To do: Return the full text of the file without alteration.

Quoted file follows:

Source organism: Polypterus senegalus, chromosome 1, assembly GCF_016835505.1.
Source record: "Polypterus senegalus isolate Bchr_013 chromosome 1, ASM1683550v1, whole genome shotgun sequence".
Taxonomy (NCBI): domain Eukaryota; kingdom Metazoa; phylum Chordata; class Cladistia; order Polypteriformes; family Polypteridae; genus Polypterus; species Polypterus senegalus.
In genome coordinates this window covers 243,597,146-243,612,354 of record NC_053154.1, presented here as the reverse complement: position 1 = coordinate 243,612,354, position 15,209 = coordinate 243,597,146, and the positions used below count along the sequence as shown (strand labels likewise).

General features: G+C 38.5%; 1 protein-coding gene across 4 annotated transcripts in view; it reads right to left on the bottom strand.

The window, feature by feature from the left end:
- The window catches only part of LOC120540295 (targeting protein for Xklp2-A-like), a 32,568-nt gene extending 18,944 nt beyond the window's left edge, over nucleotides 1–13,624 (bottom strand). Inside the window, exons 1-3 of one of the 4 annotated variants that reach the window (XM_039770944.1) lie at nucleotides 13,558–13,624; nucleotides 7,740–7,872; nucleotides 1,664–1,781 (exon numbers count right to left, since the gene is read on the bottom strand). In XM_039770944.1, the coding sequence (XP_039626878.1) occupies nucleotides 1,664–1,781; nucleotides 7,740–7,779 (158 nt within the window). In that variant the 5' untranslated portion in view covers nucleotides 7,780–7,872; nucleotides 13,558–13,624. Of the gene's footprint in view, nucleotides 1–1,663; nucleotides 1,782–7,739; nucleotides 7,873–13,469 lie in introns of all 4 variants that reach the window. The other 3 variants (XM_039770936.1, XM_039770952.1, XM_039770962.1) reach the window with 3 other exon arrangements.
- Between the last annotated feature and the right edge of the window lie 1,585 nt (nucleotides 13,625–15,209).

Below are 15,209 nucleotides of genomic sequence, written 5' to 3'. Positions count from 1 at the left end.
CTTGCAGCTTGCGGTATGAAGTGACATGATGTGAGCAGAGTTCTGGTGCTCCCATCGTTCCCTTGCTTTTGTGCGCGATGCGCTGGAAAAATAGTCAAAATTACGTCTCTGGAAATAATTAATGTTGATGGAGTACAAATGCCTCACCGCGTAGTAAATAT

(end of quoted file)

Source organism: Polypterus senegalus, chromosome 1, assembly GCF_016835505.1.
Source record: "Polypterus senegalus isolate Bchr_013 chromosome 1, ASM1683550v1, whole genome shotgun sequence".
Taxonomy (NCBI): domain Eukaryota; kingdom Metazoa; phylum Chordata; class Cladistia; order Polypteriformes; family Polypteridae; genus Polypterus; species Polypterus senegalus.
In genome coordinates this window covers 243,597,146-243,612,354 of record NC_053154.1, presented here as the reverse complement: position 1 = coordinate 243,612,354, position 15,209 = coordinate 243,597,146, and the positions used below count along the sequence as shown (strand labels likewise).

General features: G+C 38.5%; 1 protein-coding gene across 4 annotated transcripts in view; it reads right to left on the bottom strand.

The window, feature by feature from the left end:
- The window catches only part of LOC120540295 (targeting protein for Xklp2-A-like), a 32,568-nt gene extending 18,944 nt beyond the window's left edge, over nucleotides 1–13,624 (bottom strand). Inside the window, exons 1-3 of one of the 4 annotated variants that reach the window (XM_039770944.1) lie at nucleotides 13,558–13,624; nucleotides 7,740–7,872; nucleotides 1,664–1,781 (exon numbers count right to left, since the gene is read on the bottom strand). In XM_039770944.1, the coding sequence (XP_039626878.1) occupies nucleotides 1,664–1,781; nucleotides 7,740–7,779 (158 nt within the window). In that variant the 5' untranslated portion in view covers nucleotides 7,780–7,872; nucleotides 13,558–13,624. Of the gene's footprint in view, nucleotides 1–1,663; nucleotides 1,782–7,739; nucleotides 7,873–13,469 lie in introns of all 4 variants that reach the window. The other 3 variants (XM_039770936.1, XM_039770952.1, XM_039770962.1) reach the window with 3 other exon arrangements.
- Between the last annotated feature and the right edge of the window lie 1,585 nt (nucleotides 13,625–15,209).

Below are 15,209 nucleotides of genomic sequence, written 5' to 3'. Positions count from 1 at the left end.
CTTGCAGCTTGCGGTATGAAGTGACATGATGTGAGCAGAGTTCTGGTGCTCCCATCGTTCCCTTGCTTTTGTGCGCGATGCGCTGGAAAAATAGTCAAAATTACGTCTCTGGAAATAATTAATGTTGATGGAGTACAAATGCCTCACCGCGTAGTAAATAT